To wrap up Semicon West, let’s go back to Monday and the imec presentations. In fact, An Steegen’s presentation titled The Semiconductor Roadmap. She covered a lot of ground, but some of her slides contain a wealth of information. Let’s look at the options for 10nm, 7nm and a little 5nm, what imec call N10, N7 and N5 (which makes sense since there isn’t anything 10nm on a 10nm process, it just represents a name that scales down from larger nodes where the dimension of the process really did correspond to the size of the transistors).
This graph above (click to enlarge) is a little complex but worth understanding. What it shows is the various tradeoffs we can make at each process (the green lines) on metal2 pitch and contacted poly pitch. The horizontal and vertical lines show the limits of lithography: 193i LE3 (aka litho-etch-litho-etch-litho-etch, so triple patterning), SADP (self aligned dual patterning, also sometimes called sidewall image transfer), single exposure EUV (so single patterning), 193i SAQP (self aligned quadruple patterning) and high numerical aperture EUV single exposure. We would like to keep the metal pitch above as many of the the horizontal lines and the CPP pitch to the right of as many vertical lines as possible.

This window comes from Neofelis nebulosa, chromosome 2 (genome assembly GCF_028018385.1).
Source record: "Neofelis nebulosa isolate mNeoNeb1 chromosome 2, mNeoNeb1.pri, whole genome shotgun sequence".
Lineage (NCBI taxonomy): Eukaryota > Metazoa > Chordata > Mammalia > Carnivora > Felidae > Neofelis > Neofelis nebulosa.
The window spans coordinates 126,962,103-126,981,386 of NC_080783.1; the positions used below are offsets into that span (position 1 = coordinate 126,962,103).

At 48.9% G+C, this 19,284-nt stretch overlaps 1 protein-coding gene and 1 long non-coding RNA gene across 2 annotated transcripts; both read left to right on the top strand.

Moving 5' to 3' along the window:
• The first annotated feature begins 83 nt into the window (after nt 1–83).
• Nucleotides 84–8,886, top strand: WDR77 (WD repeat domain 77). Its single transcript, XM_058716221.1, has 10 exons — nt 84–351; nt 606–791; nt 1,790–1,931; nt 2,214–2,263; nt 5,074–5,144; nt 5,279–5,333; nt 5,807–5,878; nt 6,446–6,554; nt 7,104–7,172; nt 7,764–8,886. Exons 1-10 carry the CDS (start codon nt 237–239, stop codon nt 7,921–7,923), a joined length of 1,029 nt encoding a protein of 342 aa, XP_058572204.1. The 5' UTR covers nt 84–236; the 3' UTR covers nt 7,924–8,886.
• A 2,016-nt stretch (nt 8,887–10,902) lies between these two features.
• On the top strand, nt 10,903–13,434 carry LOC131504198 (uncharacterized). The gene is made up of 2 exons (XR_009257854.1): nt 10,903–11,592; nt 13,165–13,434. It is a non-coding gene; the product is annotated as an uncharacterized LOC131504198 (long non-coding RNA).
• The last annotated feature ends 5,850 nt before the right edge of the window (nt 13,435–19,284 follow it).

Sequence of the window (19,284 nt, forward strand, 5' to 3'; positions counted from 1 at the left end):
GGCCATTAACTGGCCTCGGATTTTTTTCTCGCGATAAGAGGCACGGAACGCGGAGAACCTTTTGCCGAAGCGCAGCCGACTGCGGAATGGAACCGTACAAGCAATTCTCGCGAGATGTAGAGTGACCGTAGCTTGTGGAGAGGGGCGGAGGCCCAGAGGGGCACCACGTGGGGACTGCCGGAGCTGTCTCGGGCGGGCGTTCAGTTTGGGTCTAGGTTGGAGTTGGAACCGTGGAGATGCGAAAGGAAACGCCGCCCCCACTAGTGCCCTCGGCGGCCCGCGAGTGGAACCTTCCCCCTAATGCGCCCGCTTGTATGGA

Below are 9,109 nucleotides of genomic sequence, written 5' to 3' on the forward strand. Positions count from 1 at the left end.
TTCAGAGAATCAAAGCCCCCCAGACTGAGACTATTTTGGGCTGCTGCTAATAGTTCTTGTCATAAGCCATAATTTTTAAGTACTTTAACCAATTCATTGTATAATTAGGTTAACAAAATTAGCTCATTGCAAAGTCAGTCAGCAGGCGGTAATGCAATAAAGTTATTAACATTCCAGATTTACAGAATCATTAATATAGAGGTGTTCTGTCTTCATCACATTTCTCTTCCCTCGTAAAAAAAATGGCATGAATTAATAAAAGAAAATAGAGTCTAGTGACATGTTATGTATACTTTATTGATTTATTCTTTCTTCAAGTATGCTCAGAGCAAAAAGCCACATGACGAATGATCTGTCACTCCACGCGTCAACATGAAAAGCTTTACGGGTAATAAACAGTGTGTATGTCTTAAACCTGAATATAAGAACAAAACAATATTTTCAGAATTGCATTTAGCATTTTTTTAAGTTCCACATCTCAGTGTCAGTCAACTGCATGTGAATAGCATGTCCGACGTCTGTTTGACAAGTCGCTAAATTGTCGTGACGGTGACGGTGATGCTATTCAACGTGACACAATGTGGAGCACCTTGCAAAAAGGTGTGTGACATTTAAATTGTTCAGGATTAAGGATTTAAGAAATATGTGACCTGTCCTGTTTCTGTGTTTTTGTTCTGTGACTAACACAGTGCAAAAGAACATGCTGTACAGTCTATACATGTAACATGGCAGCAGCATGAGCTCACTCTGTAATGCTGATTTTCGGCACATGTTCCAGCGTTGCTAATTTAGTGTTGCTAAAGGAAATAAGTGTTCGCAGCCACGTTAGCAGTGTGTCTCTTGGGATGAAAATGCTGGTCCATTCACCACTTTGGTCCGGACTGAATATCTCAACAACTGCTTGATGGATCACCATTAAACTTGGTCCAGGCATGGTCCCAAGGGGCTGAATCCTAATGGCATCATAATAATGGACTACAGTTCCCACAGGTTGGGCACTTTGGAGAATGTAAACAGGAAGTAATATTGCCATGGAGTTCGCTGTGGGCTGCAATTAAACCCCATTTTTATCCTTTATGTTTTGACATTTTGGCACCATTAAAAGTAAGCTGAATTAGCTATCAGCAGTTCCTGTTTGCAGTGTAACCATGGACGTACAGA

If you extend that approach to a lot more layers then you end up with the table above (which assumes no EUV). Note that on metal1 it is assumed at N10 you can have two-dimensional metal (metal can run horizontally and vertically) but that at N7 it is assumed to be one-dimensional (either horizontal which is a bit simpler but has an area impact since 7.5 track standard cells are not possible, or vertical which is more complex but has better area since 7.5 track standard cells are feasible, and some other stuff; click on the picture on the right for more details). There is a lot of information in this table. For example, at N10 the fins require self-aligned double patterning with a single patterned cut mask. At N7 it gets more expensive: self-aligned quadruple patterning with an LELE (double patterned) cut mask. You can see the mask counts at the bottom (just for the first few layers, more depending on how many layers of metal get put on top of that).
This table assumes EUV happens at N7 and is used in a hybrid process along with 193i immersion lithography too. EUV is used to avoid almost all the block and cut masks and so reduces the number of masks significantly.
One advantage imec has over most of us is that they are knowledgeable about many of the decisions made by the various manufacturers at each process generation. There is not only one answer. For example, at 16nm some people have apparently opted for 64nm metal pitch and others for 58nm, which you can also read off the table (the white box at the top of the dark blue bar). The above graph shows those choices. Actually only the white boxes on the tops of the bars are really relevant, they show the range of values that are possible at that node for the 3 parameters, the FinFET spacing, contacted poly spacing and metal pitch.
As I said, there is a huge amount of very detailed information contained in these graphs and tables, it is the magic decoder ring for the semiconductor process roadmap.
Also read: IMEC Technology Symposium